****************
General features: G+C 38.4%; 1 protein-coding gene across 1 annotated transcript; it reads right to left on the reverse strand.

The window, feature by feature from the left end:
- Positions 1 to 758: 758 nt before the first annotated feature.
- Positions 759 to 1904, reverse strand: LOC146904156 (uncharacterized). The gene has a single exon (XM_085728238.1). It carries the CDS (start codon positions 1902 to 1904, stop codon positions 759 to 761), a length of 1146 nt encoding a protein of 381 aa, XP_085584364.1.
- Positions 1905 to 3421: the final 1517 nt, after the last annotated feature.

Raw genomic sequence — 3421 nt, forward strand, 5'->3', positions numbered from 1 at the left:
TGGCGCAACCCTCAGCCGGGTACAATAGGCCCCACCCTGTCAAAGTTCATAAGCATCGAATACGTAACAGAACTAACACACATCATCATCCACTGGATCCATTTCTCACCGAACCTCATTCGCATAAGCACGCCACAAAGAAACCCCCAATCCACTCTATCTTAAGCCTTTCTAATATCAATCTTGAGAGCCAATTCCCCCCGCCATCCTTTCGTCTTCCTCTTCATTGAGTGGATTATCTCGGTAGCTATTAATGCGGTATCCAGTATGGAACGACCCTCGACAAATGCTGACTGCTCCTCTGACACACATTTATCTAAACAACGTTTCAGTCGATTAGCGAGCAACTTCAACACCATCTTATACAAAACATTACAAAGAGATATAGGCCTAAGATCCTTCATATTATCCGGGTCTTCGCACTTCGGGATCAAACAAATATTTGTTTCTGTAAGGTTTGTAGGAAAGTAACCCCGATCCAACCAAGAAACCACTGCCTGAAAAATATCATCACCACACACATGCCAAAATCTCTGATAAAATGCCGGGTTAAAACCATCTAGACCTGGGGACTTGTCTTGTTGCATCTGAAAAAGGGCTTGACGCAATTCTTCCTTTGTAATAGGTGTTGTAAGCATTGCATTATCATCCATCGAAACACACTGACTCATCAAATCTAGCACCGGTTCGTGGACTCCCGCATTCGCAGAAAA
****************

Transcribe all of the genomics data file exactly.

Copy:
General features: G+C 38.4%; 1 protein-coding gene across 1 annotated transcript; it reads right to left on the reverse strand.

The window, feature by feature from the left end:
- Positions 1 to 758: 758 nt before the first annotated feature.
- Positions 759 to 1904, reverse strand: LOC146904156 (uncharacterized). The gene has a single exon (XM_085728238.1). It carries the CDS (start codon positions 1902 to 1904, stop codon positions 759 to 761), a length of 1146 nt encoding a protein of 381 aa, XP_085584364.1.
- Positions 1905 to 3421: the final 1517 nt, after the last annotated feature.

Raw genomic sequence — 3421 nt, forward strand, 5'->3', positions numbered from 1 at the left:
TGGCGCAACCCTCAGCCGGGTACAATAGGCCCCACCCTGTCAAAGTTCATAAGCATCGAATACGTAACAGAACTAACACACATCATCATCCACTGGATCCATTTCTCACCGAACCTCATTCGCATAAGCACGCCACAAAGAAACCCCCAATCCACTCTATCTTAAGCCTTTCTAATATCAATCTTGAGAGCCAATTCCCCCCGCCATCCTTTCGTCTTCCTCTTCATTGAGTGGATTATCTCGGTAGCTATTAATGCGGTATCCAGTATGGAACGACCCTCGACAAATGCTGACTGCTCCTCTGACACACATTTATCTAAACAACGTTTCAGTCGATTAGCGAGCAACTTCAACACCATCTTATACAAAACATTACAAAGAGATATAGGCCTAAGATCCTTCATATTATCCGGGTCTTCGCACTTCGGGATCAAACAAATATTTGTTTCTGTAAGGTTTGTAGGAAAGTAACCCCGATCCAACCAAGAAACCACTGCCTGAAAAATATCATCACCACACACATGCCAAAATCTCTGATAAAATGCCGGGTTAAAACCATCTAGACCTGGGGACTTGTCTTGTTGCATCTGAAAAAGGGCTTGACGCAATTCTTCCTTTGTAATAGGTGTTGTAAGCATTGCATTATCATCCATCGAAACACACTGACTCATCAAATCTAGCACCGGTTCGTGGACTCCCGCATTCGCAGAAAA